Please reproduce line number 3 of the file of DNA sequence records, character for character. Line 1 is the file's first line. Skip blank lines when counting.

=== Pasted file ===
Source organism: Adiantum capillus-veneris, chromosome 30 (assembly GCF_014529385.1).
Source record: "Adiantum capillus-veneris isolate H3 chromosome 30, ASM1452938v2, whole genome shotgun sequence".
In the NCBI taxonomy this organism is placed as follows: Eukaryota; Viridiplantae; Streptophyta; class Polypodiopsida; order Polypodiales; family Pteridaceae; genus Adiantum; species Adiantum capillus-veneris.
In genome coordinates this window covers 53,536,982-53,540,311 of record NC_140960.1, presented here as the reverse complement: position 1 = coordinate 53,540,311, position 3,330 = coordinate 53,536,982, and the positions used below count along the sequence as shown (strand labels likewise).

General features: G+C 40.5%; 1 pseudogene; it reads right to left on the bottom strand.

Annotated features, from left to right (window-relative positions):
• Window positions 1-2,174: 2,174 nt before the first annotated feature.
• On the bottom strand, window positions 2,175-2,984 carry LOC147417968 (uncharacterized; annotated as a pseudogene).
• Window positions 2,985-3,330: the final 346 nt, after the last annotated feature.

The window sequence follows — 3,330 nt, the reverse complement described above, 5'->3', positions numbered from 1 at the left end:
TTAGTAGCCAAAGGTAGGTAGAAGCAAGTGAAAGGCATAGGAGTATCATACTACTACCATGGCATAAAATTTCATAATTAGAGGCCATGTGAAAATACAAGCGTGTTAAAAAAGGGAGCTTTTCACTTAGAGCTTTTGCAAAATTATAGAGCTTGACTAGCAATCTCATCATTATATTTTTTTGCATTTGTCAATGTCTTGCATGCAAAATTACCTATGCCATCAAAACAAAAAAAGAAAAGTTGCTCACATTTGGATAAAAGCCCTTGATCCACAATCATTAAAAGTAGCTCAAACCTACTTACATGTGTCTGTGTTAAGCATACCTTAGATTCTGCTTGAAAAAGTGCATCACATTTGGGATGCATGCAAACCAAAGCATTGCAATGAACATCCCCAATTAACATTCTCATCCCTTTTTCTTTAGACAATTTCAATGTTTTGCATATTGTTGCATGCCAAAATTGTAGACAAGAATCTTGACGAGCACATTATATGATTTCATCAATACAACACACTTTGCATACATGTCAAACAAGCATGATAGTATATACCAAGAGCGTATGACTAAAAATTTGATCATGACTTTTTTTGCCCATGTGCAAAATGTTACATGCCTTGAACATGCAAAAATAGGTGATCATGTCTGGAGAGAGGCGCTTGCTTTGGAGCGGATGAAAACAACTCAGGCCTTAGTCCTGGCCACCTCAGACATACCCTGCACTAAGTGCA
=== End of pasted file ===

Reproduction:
In the NCBI taxonomy this organism is placed as follows: Eukaryota; Viridiplantae; Streptophyta; class Polypodiopsida; order Polypodiales; family Pteridaceae; genus Adiantum; species Adiantum capillus-veneris.